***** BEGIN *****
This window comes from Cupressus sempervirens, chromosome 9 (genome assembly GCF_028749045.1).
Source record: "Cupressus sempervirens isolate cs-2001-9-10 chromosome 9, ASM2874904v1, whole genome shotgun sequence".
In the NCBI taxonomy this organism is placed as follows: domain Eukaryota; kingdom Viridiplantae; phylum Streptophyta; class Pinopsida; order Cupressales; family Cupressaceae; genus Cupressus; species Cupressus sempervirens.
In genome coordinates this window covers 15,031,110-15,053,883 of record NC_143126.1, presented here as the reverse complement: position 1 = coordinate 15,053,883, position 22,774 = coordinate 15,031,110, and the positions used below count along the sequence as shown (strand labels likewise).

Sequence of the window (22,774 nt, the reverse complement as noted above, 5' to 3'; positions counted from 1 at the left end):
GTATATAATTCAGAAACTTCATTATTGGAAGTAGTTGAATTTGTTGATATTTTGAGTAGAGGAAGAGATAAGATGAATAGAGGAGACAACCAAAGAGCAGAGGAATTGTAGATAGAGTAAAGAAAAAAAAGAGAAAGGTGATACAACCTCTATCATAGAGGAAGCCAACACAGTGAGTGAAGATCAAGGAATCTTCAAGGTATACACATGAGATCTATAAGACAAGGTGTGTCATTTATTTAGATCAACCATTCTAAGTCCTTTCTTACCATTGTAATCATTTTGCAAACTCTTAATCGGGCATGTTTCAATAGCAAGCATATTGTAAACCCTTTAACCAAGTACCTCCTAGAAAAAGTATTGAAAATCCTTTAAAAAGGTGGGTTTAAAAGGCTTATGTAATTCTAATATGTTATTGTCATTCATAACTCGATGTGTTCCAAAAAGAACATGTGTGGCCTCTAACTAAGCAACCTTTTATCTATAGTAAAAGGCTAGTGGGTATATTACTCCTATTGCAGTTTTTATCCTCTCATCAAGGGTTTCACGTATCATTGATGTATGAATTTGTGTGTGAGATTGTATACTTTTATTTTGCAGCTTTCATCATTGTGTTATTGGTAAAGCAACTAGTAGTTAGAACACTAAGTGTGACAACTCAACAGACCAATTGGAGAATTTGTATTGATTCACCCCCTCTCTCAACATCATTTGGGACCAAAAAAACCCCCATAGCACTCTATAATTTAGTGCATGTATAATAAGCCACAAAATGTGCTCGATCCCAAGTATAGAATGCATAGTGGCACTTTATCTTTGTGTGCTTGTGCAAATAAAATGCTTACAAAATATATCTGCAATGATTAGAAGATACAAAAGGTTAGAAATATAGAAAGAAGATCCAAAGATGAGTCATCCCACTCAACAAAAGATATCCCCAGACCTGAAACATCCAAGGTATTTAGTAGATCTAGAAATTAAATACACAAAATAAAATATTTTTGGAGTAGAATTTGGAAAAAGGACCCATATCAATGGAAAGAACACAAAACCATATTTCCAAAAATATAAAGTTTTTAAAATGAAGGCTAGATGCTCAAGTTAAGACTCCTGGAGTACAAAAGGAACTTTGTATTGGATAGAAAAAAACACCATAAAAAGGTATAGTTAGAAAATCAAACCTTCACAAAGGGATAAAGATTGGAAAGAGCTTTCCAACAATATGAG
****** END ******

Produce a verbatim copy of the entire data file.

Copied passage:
This window comes from Cupressus sempervirens, chromosome 9 (genome assembly GCF_028749045.1).
Source record: "Cupressus sempervirens isolate cs-2001-9-10 chromosome 9, ASM2874904v1, whole genome shotgun sequence".
In the NCBI taxonomy this organism is placed as follows: domain Eukaryota; kingdom Viridiplantae; phylum Streptophyta; class Pinopsida; order Cupressales; family Cupressaceae; genus Cupressus; species Cupressus sempervirens.
In genome coordinates this window covers 15,031,110-15,053,883 of record NC_143126.1, presented here as the reverse complement: position 1 = coordinate 15,053,883, position 22,774 = coordinate 15,031,110, and the positions used below count along the sequence as shown (strand labels likewise).

Sequence of the window (22,774 nt, the reverse complement as noted above, 5' to 3'; positions counted from 1 at the left end):
GTATATAATTCAGAAACTTCATTATTGGAAGTAGTTGAATTTGTTGATATTTTGAGTAGAGGAAGAGATAAGATGAATAGAGGAGACAACCAAAGAGCAGAGGAATTGTAGATAGAGTAAAGAAAAAAAAGAGAAAGGTGATACAACCTCTATCATAGAGGAAGCCAACACAGTGAGTGAAGATCAAGGAATCTTCAAGGTATACACATGAGATCTATAAGACAAGGTGTGTCATTTATTTAGATCAACCATTCTAAGTCCTTTCTTACCATTGTAATCATTTTGCAAACTCTTAATCGGGCATGTTTCAATAGCAAGCATATTGTAAACCCTTTAACCAAGTACCTCCTAGAAAAAGTATTGAAAATCCTTTAAAAAGGTGGGTTTAAAAGGCTTATGTAATTCTAATATGTTATTGTCATTCATAACTCGATGTGTTCCAAAAAGAACATGTGTGGCCTCTAACTAAGCAACCTTTTATCTATAGTAAAAGGCTAGTGGGTATATTACTCCTATTGCAGTTTTTATCCTCTCATCAAGGGTTTCACGTATCATTGATGTATGAATTTGTGTGTGAGATTGTATACTTTTATTTTGCAGCTTTCATCATTGTGTTATTGGTAAAGCAACTAGTAGTTAGAACACTAAGTGTGACAACTCAACAGACCAATTGGAGAATTTGTATTGATTCACCCCCTCTCTCAACATCATTTGGGACCAAAAAAACCCCCATAGCACTCTATAATTTAGTGCATGTATAATAAGCCACAAAATGTGCTCGATCCCAAGTATAGAATGCATAGTGGCACTTTATCTTTGTGTGCTTGTGCAAATAAAATGCTTACAAAATATATCTGCAATGATTAGAAGATACAAAAGGTTAGAAATATAGAAAGAAGATCCAAAGATGAGTCATCCCACTCAACAAAAGATATCCCCAGACCTGAAACATCCAAGGTATTTAGTAGATCTAGAAATTAAATACACAAAATAAAATATTTTTGGAGTAGAATTTGGAAAAAGGACCCATATCAATGGAAAGAACACAAAACCATATTTCCAAAAATATAAAGTTTTTAAAATGAAGGCTAGATGCTCAAGTTAAGACTCCTGGAGTACAAAAGGAACTTTGTATTGGATAGAAAAAAACACCATAAAAAGGTATAGTTAGAAAATCAAACCTTCACAAAGGGATAAAGATTGGAAAGAGCTTTCCAACAATATGAG